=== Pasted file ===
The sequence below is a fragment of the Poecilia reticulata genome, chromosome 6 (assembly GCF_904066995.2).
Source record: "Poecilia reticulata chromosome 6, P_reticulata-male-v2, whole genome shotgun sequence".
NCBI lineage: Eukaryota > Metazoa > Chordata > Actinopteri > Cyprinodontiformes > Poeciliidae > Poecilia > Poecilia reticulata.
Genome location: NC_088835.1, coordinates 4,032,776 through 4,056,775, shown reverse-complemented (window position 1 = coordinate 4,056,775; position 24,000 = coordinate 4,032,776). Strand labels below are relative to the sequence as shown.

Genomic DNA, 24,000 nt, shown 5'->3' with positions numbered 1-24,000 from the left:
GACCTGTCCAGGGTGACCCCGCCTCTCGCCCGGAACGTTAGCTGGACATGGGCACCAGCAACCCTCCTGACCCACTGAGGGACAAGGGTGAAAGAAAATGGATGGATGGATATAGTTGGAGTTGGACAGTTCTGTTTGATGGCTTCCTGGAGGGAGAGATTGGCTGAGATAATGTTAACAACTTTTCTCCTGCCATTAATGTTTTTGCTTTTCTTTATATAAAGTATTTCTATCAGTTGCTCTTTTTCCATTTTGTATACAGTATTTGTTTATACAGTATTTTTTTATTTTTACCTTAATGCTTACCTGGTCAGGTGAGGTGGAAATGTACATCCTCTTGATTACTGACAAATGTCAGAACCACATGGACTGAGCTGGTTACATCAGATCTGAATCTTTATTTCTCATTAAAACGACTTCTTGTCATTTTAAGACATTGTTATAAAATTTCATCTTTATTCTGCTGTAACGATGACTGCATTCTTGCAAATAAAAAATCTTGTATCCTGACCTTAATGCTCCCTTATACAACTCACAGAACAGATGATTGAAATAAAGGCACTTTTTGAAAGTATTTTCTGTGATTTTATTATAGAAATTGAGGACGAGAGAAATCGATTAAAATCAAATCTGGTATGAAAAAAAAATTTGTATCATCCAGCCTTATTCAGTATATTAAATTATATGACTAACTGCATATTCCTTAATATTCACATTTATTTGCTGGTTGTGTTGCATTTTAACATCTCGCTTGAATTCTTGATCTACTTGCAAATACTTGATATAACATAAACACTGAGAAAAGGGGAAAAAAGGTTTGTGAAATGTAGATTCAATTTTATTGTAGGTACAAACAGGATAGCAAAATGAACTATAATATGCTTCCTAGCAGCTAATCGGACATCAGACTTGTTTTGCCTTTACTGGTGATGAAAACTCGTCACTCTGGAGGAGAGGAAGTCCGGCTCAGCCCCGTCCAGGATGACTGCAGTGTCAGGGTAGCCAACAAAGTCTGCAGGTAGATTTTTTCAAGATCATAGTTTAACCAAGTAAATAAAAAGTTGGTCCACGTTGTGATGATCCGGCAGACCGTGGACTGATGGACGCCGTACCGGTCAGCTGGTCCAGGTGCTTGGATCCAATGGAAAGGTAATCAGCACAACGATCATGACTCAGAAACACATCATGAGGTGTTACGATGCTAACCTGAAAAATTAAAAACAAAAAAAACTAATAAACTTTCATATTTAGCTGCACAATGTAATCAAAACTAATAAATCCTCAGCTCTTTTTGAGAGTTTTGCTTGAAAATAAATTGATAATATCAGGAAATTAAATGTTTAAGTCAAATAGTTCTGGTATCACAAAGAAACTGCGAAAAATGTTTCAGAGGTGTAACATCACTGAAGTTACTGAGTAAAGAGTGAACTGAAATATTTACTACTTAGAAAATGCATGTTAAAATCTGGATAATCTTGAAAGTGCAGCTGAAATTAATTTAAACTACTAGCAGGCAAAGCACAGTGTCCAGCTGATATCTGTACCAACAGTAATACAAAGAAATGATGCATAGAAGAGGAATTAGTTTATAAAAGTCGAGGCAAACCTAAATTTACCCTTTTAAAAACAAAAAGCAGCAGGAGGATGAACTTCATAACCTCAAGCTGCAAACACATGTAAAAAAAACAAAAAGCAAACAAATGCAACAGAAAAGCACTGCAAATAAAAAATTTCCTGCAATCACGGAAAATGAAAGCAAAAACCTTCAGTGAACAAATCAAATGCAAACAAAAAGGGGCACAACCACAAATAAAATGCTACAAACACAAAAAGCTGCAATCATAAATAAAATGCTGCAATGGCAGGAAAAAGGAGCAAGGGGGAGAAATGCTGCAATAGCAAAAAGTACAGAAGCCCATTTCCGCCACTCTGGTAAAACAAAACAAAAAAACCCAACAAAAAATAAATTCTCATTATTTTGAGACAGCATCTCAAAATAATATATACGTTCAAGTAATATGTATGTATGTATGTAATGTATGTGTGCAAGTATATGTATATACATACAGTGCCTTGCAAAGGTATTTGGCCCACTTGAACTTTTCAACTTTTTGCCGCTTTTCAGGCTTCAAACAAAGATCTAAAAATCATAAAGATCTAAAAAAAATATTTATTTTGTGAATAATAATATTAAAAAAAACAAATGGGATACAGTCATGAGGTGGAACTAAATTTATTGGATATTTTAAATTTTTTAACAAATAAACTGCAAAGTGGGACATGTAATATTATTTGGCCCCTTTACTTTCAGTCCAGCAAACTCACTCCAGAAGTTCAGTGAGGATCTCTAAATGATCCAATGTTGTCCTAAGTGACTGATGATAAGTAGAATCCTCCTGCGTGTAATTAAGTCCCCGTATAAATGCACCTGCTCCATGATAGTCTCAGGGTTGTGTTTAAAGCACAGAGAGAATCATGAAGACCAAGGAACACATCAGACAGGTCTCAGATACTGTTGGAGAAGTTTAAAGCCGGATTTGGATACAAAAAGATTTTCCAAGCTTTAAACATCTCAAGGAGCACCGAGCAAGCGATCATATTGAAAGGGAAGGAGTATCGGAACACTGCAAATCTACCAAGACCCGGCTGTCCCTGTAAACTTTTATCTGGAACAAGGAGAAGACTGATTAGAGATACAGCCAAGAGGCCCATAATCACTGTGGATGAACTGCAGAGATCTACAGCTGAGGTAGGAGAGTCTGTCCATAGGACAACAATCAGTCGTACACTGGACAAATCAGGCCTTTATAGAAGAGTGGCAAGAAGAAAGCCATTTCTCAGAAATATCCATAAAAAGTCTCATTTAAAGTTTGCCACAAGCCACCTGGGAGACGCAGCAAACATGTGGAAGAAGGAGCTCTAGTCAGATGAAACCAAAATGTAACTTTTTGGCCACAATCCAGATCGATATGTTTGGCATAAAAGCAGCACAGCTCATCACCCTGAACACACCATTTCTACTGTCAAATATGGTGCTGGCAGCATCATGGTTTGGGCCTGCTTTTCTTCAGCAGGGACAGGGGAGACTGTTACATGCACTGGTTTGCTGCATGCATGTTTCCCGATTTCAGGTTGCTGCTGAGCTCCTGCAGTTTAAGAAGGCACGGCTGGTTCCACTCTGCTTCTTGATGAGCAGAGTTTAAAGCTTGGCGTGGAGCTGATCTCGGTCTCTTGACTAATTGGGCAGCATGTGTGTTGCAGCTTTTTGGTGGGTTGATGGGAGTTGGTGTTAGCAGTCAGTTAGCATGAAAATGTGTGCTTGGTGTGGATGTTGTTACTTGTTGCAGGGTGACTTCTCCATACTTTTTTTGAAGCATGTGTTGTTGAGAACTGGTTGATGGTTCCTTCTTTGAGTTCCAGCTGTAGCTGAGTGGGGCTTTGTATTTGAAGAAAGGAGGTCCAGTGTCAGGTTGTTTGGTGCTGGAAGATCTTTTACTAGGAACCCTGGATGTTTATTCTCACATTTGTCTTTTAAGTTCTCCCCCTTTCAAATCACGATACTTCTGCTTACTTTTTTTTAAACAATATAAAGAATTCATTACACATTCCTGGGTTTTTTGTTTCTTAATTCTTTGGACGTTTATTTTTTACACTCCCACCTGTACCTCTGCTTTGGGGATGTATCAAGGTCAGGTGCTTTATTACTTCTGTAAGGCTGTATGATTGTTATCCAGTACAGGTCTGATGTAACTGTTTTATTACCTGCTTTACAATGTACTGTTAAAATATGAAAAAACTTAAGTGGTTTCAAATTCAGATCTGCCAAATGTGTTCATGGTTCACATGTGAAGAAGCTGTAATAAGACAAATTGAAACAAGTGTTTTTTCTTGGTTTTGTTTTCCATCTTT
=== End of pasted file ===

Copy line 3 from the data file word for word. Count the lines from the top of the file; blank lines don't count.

NCBI lineage: Eukaryota > Metazoa > Chordata > Actinopteri > Cyprinodontiformes > Poeciliidae > Poecilia > Poecilia reticulata.